Move it, mamas! Prenatal exercise benefits mother and child


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The idea of pregnant women as fragile beings has been so ingrained in our minds that when pictures of 35-year-old Lea-Ann Ellison lifting weights while eight months pregnant surfaced, they immediately went viral, starting debates concerning fitness and pregnancy everywhere from mommy blogs to the New York Times.

Ellison’s exercise may be extreme — and may not be for everyone — but the image of the delicate mommy-to-be is rapidly transforming to that of a healthy, active woman. In fact, the Center for Disease Control recommends 2.5 hours of “moderate-intense aerobic activity, such as brisk walking, during and after … pregnancy” per week, and mounting scientific evidence shows just how important exercise is to a pregnant woman’s health.

A 2011 review published by the Journal of Science Medicine in Sport interpreted studies on pregnant women and physical activity and found that pregnant women who exercise are less likely to experience serious conditions, such as gestational diabetes and preeclampsia, while news from Psychology and Health reveals that prenatal exercise may improve mood and reduce anxiety and fatigue.

Prenatal exercise also leads to better births and health for mother and child. A recent study conducted in Spain and published in the British Journal of Sports Medicine shows a decrease in high birth weights and the need for caesarean births in women who engaged in a combination of strength training, cardio and flexibility exercises. Researchers from the Kansas City University of Medicine and Biosciences discovered that women who exercised 30 minutes a day, three days a week had babies in utero with lower heart rates in the weeks leading up to birth; even better, those babies continued to demonstrate signs of a healthy heart a month after they were born, indicating that the road to a healthy life begins in the womb.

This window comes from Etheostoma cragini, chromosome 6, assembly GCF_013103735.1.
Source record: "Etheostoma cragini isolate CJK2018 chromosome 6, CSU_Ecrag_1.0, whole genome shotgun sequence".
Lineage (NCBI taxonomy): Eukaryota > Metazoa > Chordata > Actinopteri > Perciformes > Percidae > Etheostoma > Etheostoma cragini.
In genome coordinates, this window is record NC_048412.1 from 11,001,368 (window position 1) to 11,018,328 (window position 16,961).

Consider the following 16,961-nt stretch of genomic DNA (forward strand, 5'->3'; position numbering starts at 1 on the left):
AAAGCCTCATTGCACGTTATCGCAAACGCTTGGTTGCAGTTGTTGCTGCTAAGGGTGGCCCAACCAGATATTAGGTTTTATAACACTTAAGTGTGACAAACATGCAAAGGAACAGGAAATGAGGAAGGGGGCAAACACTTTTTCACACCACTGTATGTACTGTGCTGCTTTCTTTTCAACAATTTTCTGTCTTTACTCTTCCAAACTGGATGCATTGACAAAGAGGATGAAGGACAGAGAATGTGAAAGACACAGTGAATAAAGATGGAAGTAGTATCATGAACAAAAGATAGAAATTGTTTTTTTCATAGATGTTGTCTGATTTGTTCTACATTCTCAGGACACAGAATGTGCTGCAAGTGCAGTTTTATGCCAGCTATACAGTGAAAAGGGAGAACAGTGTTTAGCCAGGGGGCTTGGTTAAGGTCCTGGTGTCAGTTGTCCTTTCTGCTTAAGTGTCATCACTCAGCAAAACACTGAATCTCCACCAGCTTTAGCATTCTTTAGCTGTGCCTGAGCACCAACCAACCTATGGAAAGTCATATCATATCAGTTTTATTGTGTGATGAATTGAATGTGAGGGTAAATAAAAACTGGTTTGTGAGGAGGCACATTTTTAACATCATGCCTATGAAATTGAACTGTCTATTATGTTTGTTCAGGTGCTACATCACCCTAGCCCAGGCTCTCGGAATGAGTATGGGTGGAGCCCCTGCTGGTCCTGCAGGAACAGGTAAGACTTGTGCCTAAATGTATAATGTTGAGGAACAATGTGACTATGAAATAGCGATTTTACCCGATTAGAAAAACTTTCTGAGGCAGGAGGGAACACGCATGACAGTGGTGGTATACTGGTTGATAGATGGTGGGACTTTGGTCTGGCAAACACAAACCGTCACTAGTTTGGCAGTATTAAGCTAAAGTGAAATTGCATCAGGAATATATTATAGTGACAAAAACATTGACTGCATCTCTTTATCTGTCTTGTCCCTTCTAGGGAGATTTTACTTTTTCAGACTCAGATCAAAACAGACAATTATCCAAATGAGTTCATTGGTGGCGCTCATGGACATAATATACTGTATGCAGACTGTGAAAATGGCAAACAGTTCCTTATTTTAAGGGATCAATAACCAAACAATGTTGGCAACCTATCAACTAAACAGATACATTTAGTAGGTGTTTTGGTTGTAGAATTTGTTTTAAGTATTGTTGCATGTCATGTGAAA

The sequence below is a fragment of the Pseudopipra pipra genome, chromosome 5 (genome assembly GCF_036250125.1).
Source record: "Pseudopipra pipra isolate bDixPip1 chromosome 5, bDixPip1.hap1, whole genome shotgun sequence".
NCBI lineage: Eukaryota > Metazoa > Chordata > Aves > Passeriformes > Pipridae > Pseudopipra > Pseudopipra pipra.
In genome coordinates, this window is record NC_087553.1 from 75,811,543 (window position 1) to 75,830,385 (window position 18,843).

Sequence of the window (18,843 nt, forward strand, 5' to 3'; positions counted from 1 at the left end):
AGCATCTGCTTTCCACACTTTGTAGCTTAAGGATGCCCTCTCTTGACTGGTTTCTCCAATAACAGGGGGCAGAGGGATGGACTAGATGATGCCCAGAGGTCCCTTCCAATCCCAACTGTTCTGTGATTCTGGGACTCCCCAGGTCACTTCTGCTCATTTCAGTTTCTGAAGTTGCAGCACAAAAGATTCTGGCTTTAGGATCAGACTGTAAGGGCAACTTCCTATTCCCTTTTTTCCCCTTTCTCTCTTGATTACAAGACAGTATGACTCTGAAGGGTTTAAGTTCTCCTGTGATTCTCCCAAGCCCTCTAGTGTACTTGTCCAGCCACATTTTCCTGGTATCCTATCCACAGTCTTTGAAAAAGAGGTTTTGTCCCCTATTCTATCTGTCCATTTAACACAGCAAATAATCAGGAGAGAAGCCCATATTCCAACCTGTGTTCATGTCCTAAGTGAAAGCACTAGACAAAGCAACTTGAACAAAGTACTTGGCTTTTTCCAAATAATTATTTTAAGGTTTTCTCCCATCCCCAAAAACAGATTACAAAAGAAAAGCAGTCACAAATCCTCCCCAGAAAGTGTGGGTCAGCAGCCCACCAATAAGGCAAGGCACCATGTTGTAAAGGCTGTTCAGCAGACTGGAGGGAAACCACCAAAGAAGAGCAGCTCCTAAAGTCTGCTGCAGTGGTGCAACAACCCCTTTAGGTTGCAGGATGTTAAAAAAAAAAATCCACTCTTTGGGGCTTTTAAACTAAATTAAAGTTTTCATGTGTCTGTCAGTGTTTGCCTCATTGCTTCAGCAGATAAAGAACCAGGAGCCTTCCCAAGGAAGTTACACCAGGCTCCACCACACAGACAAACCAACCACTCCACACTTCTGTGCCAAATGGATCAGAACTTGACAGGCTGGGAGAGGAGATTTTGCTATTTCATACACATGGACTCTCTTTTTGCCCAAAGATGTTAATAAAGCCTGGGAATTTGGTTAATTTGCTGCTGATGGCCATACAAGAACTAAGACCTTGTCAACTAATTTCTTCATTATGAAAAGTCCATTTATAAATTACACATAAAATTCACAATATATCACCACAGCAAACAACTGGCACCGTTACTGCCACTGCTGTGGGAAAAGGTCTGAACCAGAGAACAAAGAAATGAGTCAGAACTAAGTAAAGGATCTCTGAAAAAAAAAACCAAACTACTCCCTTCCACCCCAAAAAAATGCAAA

Always consult a medical professional before beginning or modifying a fitness regimen. This is particularly important if you have health issues, such as high blood pressure, a heart condition or a history of pregnancy complications. But even if you are in perfect health, working with your doctor is key to finding the right plan to ensure that you and your baby stay healthy and strong for years to come!